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Silver bracelet with incised killer whale design. [CAK 17/08/2009]

Related Collections

Photographic and manuscript collections in Archives

Display History

Displayed in Rank, Status And Prestige On The Northwest Coast Of Armerica, at PRM 1996.

Longer Description

Silver bracelet with incised killer whale design. There is a tail design depicted in the centre of the bracelet, with the whale's body wrapping around each side of the bracelet. The head (depicted as though split in two) is located at the back near the single clasp. [CAK 17/08/2009]

Research Notes

The following information comes from Haida delegates who worked with the museum's collection in September 2009 as part of the project “Haida Material Culture in British Museums: Generating New Forms of Knowledge”:
This bracelet was viewed alongside other items of personal adornment on Friday Sept 11, 2009. Nika Collison and Christian White identified the figure as a killer whale. Nika described it has having a forked tail, with each side of the head visible, and the dorsal fin being depicted coming down from above because it can not go up beyond the edge of the bracelet. She noted that having the head near the clasp is unusual: normally, the tail is depicted near the clasp. Ruth Gladstone Davies commented that she has seen silver dollars pounded to create bracelets. She added that not many modern bracelets have clasps. Candace Weir explained the Christian White has carved bracelets for little girls with clasps so that they do not come off as easily. Ruth Gladstone Davies and Christian White thought that the three bracelets in the collection were carved by three different artists. One delegate added that crests began appearing more often on silver bracelets as crest tattoos became less common/were discouraged. Delegates commented on the thinness of the older bracelets in comparison to the thicker ones made today. A discussion of bracelets can be viewed on Tape 6, time 8:15, 9:55 and 17:45 and Tape 7, time 27:20, which can be found in the Haida Project Related Documents File. [CAK 18/05/2010]

This object was viewed and confirmed as Haida by tribal members Vincent Collison, Lucille Bell, and Kwiiawah Jones on 7 September 2007 in preparation for a planned Haida community visit to PRM in 2009 [L Peers, 24/01/2008]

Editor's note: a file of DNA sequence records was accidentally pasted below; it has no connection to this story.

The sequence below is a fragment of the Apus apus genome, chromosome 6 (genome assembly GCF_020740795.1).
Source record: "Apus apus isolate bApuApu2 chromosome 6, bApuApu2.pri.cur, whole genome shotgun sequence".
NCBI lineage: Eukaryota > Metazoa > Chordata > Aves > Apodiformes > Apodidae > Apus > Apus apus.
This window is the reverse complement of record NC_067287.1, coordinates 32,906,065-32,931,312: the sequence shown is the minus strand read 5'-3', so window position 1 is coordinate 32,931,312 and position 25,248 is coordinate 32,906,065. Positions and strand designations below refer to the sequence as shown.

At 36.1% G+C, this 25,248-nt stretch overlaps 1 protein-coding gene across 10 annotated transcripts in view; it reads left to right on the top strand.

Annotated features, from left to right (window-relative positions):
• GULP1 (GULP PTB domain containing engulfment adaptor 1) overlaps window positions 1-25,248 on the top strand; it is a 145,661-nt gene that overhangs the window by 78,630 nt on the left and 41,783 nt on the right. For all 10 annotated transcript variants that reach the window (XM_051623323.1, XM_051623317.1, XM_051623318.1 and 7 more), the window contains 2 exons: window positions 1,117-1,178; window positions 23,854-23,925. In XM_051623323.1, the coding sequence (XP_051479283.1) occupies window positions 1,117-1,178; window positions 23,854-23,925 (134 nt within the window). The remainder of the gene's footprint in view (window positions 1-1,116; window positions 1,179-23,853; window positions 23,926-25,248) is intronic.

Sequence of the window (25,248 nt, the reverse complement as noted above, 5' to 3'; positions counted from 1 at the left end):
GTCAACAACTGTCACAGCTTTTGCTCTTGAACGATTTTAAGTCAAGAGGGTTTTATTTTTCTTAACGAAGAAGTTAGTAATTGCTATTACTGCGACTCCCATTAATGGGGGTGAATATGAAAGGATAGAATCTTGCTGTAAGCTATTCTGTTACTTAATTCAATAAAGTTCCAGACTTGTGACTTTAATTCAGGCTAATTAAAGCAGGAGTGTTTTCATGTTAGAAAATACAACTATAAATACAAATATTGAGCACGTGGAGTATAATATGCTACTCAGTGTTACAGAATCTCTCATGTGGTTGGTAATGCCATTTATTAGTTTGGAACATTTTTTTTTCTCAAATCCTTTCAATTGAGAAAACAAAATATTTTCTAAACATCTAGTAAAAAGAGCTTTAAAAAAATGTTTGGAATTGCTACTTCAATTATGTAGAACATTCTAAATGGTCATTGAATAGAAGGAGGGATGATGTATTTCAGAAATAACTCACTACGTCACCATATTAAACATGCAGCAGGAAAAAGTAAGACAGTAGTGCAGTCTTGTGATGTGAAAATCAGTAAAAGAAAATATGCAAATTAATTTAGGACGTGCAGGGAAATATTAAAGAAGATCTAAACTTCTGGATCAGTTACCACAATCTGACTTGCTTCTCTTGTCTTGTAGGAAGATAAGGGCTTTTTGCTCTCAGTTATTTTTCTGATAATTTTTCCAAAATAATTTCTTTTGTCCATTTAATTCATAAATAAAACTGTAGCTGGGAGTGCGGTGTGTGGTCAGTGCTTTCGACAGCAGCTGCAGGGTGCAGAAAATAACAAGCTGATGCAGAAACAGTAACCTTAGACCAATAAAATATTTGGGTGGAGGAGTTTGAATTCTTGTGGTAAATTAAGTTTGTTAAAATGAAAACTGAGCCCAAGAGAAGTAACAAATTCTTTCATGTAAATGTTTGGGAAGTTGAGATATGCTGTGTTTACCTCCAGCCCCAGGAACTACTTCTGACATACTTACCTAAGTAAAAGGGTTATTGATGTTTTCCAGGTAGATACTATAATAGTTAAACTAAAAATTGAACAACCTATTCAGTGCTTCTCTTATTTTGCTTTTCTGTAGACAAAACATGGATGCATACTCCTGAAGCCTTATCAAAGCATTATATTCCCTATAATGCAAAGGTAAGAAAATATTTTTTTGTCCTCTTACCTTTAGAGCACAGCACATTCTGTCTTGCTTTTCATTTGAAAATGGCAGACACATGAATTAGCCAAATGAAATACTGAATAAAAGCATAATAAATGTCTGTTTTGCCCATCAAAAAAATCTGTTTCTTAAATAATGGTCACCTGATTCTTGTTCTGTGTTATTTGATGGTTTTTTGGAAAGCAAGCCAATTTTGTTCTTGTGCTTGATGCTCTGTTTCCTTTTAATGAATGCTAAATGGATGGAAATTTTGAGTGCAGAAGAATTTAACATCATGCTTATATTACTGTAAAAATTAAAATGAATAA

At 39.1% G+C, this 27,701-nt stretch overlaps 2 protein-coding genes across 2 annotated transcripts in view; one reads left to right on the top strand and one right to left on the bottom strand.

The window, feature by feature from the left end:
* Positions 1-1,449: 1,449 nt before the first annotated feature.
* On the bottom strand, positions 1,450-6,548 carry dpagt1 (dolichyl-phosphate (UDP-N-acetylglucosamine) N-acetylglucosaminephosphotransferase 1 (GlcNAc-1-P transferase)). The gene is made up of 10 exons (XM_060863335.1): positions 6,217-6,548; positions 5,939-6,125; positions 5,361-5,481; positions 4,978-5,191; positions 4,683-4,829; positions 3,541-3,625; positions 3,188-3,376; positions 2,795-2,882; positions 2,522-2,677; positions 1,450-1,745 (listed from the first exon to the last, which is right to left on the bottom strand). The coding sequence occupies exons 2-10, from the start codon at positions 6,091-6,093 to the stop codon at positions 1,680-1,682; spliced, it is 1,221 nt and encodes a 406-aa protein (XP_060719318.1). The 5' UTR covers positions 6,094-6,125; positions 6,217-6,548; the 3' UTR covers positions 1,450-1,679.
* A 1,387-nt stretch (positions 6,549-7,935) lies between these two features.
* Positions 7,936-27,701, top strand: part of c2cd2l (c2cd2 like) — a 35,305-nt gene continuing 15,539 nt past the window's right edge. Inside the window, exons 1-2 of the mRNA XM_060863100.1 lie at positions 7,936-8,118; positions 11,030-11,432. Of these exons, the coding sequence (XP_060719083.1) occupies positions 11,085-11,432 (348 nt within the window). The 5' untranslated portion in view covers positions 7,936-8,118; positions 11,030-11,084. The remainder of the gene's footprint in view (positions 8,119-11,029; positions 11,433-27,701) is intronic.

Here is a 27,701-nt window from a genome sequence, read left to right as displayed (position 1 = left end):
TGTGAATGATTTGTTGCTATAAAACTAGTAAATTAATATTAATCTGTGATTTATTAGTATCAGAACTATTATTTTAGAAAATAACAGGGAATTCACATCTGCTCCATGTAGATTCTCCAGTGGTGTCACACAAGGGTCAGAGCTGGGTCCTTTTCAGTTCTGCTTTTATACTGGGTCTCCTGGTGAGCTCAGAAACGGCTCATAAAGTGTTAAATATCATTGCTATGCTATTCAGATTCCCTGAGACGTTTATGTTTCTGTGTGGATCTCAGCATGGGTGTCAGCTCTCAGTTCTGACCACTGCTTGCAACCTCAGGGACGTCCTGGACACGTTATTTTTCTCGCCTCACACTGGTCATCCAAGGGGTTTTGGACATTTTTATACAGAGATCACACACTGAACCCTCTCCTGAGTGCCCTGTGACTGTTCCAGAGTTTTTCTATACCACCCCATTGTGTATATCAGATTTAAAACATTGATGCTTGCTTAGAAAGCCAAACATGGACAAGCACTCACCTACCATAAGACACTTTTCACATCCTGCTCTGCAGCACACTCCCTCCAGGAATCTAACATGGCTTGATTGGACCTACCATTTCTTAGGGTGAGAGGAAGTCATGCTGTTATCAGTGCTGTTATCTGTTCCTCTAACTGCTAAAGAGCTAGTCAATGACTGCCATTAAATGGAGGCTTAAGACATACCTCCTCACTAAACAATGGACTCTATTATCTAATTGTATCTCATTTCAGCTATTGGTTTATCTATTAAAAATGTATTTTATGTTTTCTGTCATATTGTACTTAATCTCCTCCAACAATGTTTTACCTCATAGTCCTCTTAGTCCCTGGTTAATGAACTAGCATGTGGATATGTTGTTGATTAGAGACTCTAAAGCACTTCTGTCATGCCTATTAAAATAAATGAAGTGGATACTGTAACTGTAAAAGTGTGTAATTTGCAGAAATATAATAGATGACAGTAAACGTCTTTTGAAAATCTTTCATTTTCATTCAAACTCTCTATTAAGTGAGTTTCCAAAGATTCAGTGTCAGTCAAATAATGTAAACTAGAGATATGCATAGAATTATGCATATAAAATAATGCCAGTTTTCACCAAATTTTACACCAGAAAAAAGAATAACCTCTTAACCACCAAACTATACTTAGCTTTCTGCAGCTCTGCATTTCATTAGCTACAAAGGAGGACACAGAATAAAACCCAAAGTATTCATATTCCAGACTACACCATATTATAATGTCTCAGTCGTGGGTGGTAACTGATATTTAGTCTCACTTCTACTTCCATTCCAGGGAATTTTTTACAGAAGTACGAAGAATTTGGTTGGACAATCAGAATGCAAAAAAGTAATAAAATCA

Primary Documentation

Accession Book Entry - Collection made by MISS BEATRICE BLACKWOOD in 1936-37 in NEW GUINEA & NEW BRITAIN & in the United States and in Mexico, 1939...1939. OCTOBER... - Silver bracelet, incised design of killer whale. HAIDA TRIBE, QUEEN CHARLOTTE IS. BRITISH COLUMBIA. Bought from some HAIDA Indians visiting PRINCE RUPERT, B.C.

There is no further information on the catalogue card. [CW 9 6 98]

Pitt Rivers Museum label - Silver bracelet, totemic design representing killer whale HAIDA INDIANS QUEEN CHARLOTTE ISLANDS BRITISH COLUMBIA coll. B.B. Blackwood. 1927. d.d. 1939 ii.1662 [CAK 17/08/2009]

Pitt Rivers Museum display label - "Silver Bracelets. Haida. Queen Charlotte Islands. Prior to European contact the Haida practised tattooing. Traditionally, Haida tattoos took the form of matrilineally inherited crests. After contact, these crests were reproduced in bracelets and other forms of jewellery. The Beaver crest appears on the upper bracelet here and the Killer Whale on the lower. At first such bracelets were hammered out of whole coins, but later coins were melted down and poured into simple moulds before being hammered and finished. Only the highest-ranking people could wear such bracelets. Upper: Donated in 1900 by Arthur J. Evans. (1900.25.2) Lower: Collected by Beatrice Blackwood in 1925 and donated by her in 1939. (1938.36.1727)"

Related Documents File - A discussion of bracelets can be viewed on Tape 6, times 8:15, 9:55, and 17:45, and Tape 7, time 27:20 within the Haida Project Related Documents File. The Haida Project Related Documents File contains video of research sessions and interviews with Haida delegates from September 2009 as part of the project ‘Haida Material Culture in British Museums: Generating New Forms of Knowledge'. It also includes post-visit communications that discuss object provenance. For extensive photographic, video, and textual records documenting the Haida research visit as a whole, including but not limited to preparations of objects for handling, travel logistics, British Museum participation, transcribed notes from research sessions and associated public events held at PRM, see the Haida Project Digital Archive, stored with the Accessions Registers. Original hand-written notes taken during research sessions have been accessioned into the Manuscripts collection, in addition to select other materials. [CAK 02/06/2010]

Item History

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